Commentary - December 2008
Tex Med . 2008;104(12):3.
By Lee S. Anderson, MD
I read the article, "The Voice of Polite Dissent," by Terry D. Tubb, MD, PA, in Texas Medicine in September 2008 (pages 55-56). It is certainly easy to understand and feel his pervasive frustration with the practice of medicine and the regulatory environment in which we live. While I share his feeling of frustration with the ongoing onslaught of quality indicators, etc., I do think we can derive some additional insight from the situation.
First, the Federation of State Medical Boards is a compilation of allopathic and osteopathic medical boards from the United States and internationally that standardize criteria for initial licensure and evaluation of physician behavior. It is primarily a physician-driven system with responsibilities to state organizations.
After serving eight years on the Texas Medical Board, and, specifically, the year that testing for relicensure was raised, I think I have some insight into the situation. The whole reason for testing is to be proactive in searching out physicians with cognitive, mental, or substance abuse issues that colleagues, family members, and patients are reluctant to address.
With the assaults of the legal system brought on by doctors on county medical society grievance committees, insurance review committees, and physician rehabilitation committees, the movement for regulation over the years began to be consumed by the medical boards, not only in Texas, but in the United States, so peer review could occur without financial retribution to the societies and individual physician.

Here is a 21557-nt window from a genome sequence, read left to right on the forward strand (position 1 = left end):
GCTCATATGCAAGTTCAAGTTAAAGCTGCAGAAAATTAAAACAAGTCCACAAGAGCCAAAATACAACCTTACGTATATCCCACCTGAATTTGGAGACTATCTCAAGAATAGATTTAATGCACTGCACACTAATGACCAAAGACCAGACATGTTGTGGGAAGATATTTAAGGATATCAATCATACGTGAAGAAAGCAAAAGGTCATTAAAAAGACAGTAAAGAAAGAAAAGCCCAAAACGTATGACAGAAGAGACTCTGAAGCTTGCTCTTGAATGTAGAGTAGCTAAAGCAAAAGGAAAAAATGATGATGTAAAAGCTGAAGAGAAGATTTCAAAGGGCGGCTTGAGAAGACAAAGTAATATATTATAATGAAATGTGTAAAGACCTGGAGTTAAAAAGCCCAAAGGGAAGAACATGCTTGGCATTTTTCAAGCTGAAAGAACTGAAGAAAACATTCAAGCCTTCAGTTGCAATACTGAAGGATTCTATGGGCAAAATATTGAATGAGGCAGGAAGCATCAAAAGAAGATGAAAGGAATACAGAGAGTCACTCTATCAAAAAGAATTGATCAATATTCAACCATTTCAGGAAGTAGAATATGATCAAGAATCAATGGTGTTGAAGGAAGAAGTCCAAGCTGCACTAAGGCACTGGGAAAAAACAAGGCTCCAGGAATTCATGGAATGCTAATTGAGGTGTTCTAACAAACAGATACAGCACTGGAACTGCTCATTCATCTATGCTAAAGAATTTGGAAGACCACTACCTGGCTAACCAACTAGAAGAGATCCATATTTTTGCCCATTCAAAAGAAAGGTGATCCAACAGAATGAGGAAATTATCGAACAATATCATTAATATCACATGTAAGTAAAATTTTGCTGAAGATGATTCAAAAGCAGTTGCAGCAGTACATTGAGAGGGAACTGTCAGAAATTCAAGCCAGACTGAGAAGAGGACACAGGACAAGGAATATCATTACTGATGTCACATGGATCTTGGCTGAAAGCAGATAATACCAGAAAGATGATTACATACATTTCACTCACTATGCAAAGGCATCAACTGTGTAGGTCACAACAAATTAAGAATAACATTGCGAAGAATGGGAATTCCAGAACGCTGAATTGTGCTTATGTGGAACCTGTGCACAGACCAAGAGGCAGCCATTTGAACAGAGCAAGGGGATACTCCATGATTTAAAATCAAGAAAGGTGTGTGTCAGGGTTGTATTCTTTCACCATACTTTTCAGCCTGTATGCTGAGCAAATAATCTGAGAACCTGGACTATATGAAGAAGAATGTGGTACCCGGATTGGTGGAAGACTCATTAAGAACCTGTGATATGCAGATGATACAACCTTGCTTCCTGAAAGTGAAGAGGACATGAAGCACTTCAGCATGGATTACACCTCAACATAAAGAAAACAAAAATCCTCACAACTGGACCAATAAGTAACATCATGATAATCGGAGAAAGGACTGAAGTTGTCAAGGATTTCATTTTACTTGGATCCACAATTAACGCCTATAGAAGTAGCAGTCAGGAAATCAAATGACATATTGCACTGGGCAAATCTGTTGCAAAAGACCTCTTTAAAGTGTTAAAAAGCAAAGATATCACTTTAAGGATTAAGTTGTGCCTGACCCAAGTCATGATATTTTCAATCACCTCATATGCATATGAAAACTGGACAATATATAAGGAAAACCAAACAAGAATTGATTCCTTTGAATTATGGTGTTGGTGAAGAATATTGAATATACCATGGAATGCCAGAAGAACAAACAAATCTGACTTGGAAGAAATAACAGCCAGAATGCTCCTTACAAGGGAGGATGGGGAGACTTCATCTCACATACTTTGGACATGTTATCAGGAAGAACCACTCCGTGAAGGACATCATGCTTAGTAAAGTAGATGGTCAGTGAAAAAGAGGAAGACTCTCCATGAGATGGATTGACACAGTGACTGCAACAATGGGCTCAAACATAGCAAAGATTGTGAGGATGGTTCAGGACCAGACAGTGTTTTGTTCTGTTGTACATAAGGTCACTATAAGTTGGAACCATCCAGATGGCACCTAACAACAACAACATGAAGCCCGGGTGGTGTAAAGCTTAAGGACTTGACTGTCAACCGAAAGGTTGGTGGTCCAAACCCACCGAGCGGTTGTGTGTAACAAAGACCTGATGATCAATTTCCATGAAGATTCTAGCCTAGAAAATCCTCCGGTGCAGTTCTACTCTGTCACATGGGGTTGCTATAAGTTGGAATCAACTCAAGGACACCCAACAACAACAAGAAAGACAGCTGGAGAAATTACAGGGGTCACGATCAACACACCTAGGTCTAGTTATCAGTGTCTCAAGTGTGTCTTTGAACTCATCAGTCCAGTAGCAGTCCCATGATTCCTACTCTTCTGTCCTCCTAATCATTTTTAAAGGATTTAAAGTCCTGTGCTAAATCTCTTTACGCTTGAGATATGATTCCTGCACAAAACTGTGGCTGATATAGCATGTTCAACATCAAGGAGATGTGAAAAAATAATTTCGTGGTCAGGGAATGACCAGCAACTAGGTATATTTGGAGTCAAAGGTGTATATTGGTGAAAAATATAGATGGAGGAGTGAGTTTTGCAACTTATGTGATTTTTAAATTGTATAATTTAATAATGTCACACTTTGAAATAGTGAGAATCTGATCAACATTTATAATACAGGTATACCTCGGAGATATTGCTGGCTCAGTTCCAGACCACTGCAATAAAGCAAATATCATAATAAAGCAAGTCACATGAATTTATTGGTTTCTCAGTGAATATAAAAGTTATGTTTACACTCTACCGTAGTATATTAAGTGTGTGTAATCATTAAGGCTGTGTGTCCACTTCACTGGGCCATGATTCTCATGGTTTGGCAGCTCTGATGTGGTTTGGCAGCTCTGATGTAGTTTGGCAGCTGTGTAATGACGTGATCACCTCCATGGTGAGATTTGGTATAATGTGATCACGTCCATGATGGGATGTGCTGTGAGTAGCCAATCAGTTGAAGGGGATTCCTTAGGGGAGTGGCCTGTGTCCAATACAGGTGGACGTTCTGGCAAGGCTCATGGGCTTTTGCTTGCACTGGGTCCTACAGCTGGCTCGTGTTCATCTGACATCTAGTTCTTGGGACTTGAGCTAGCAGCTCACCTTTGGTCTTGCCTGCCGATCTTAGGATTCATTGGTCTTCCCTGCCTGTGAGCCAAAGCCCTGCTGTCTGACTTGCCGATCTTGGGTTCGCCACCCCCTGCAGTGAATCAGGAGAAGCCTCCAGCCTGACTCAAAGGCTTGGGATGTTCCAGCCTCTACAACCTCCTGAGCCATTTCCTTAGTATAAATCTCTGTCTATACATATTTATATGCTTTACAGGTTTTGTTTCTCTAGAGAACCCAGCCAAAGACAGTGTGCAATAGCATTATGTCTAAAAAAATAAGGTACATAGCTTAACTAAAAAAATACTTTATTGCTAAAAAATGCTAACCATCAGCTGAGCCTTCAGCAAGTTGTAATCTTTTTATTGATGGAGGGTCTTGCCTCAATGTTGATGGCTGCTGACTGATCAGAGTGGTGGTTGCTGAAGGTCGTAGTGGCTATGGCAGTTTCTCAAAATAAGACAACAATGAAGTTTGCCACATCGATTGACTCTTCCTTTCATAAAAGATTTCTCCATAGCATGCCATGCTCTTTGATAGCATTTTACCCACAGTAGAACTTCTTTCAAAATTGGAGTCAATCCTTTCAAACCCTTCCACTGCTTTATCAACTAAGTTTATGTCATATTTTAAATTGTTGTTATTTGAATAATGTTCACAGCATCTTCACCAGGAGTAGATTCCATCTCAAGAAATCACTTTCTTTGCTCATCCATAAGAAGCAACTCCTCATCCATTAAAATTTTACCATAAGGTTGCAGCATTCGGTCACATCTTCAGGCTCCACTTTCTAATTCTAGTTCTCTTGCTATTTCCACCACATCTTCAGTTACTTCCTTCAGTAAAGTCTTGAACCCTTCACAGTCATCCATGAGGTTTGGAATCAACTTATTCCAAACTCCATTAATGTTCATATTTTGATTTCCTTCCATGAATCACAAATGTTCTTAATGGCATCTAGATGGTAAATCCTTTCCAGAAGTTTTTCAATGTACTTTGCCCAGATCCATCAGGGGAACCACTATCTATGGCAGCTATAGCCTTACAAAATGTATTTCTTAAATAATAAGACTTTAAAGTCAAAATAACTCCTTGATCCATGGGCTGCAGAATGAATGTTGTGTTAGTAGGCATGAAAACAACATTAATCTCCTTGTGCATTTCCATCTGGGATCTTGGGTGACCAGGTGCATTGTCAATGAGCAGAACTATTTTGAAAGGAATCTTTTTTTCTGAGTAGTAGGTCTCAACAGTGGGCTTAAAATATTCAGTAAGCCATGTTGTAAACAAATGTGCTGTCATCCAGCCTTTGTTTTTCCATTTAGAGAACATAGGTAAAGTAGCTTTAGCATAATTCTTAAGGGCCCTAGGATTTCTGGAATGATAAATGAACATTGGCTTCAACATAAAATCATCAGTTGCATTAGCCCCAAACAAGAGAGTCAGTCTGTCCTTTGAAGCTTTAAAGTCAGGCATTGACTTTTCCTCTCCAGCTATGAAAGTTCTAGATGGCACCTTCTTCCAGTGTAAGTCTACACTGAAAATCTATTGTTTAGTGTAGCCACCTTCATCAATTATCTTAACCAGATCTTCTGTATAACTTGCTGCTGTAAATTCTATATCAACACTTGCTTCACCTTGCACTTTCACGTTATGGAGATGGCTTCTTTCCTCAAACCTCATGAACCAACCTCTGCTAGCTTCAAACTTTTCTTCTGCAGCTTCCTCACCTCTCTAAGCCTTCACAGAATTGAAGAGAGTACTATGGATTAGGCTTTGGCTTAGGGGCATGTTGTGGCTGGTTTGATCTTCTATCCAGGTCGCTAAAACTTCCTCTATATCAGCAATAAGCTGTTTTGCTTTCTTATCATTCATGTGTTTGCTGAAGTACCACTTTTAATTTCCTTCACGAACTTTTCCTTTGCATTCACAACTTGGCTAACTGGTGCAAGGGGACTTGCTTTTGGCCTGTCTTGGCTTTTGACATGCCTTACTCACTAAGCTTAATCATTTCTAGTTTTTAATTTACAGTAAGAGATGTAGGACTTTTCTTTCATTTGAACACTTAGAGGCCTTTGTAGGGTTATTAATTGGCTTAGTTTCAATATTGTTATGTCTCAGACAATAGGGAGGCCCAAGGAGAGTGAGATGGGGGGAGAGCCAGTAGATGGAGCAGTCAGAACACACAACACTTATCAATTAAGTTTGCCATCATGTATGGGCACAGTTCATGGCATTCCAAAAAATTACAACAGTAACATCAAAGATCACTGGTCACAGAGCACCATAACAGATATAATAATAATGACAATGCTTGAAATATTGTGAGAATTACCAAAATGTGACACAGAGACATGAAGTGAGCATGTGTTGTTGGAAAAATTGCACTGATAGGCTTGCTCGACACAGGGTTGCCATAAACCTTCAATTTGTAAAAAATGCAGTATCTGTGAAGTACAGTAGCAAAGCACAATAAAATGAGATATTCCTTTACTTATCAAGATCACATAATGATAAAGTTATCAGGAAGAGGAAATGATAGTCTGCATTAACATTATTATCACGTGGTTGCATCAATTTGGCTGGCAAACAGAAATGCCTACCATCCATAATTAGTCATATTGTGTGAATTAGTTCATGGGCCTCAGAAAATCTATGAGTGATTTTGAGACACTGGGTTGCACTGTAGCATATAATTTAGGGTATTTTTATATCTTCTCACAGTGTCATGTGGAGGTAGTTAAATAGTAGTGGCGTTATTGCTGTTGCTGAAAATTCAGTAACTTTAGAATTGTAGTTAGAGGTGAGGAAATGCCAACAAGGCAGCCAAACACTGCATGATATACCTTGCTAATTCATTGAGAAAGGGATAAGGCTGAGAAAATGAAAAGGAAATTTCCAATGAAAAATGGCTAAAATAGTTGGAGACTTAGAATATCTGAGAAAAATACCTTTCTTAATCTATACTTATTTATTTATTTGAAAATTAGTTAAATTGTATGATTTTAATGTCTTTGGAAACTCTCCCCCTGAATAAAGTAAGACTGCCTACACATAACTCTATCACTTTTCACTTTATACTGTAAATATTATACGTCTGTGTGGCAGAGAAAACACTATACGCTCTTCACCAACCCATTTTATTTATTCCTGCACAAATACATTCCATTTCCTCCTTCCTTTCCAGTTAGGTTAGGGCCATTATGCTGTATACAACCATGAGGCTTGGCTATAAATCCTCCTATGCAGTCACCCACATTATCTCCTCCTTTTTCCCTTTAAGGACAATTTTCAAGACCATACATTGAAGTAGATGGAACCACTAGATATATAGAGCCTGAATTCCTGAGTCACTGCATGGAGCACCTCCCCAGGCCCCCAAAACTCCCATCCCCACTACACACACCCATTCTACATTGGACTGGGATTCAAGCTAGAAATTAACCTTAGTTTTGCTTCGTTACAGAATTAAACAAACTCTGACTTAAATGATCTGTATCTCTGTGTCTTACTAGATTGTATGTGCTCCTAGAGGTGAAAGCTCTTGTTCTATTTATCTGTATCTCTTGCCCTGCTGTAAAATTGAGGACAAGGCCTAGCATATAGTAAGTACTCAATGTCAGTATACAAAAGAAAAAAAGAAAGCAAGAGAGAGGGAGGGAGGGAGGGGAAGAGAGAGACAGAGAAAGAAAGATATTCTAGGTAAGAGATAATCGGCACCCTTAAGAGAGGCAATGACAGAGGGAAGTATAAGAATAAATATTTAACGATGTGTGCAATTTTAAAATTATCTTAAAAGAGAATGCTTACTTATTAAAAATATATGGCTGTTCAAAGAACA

Now, with the advent of Proposition 12 and caps on liability, the attorneys have basically moved out of the plaintiffs' business. This is good for physicians, but not necessarily for all patients. With Proposition 12 in place, there is virtually no significant legal pressure to influence physician behavior and identify people at risk.
It was left, therefore, to the Texas Medical Board to address this issue as part of the fabric of being able to pass Proposition 12.
It has been a board rule for many years that physicians relocating to Texas, regardless of age, must be tested if they have not taken a major proctored test in the previous 10 years or they are ineligible for licensure. It was noted that we have many physicians who relicense every year without difficulty. Others could be identified in the licensure process if they had trouble with cognitive examinations, such as a special purpose examination, which is a general medical examination and which is easily studied for and completed by physicians who have ordinary cognitive skills or better. The purpose of that rule is to prevent people with significant mental dysfunction from entering into the physician workforce in our state. We felt our already licensed physicians who might have acquired some degree of dementia or substance abuse with secondary dementia or other physicians at risk not identified by other means should meet the same criteria. Physicians across the state violently opposed it, perhaps without recognizing the additional responsibility that puts on us as a profession if we do not have a testing mechanism to find people at risk. It is unlikely that colleagues will turn in colleagues. We cannot tolerate a "brotherhood of silence" without risking the health of the citizens of Texas.
For myself, I was board certified in ophthalmology in 1982 and have not been tested since, except on a day-to-day basis in my office. The 24 hours of continuous medical education that the Texas Legislature requires me to obtain do not have to be in ophthalmology. So how can patients in Texas have the confidence that the physician they are seeing is not only mentally qualified, but also mentally awake to deal with their health care issues? In the grand scale of things, I can see no other alternative mechanisms, and none have been presented so far.
I remember sitting in the waiting room as the president of the Texas Medical Board, in the Texas Medical Center, waiting for my daughter to have her first baby. It crossed my mind at that point that I hope the system we have in place currently works!
Dr. Anderson is an ophthalmologist in Fort Worth. He served on the Texas Medical Board from 1997 to 2005 and was its president from 2000 to 2005.
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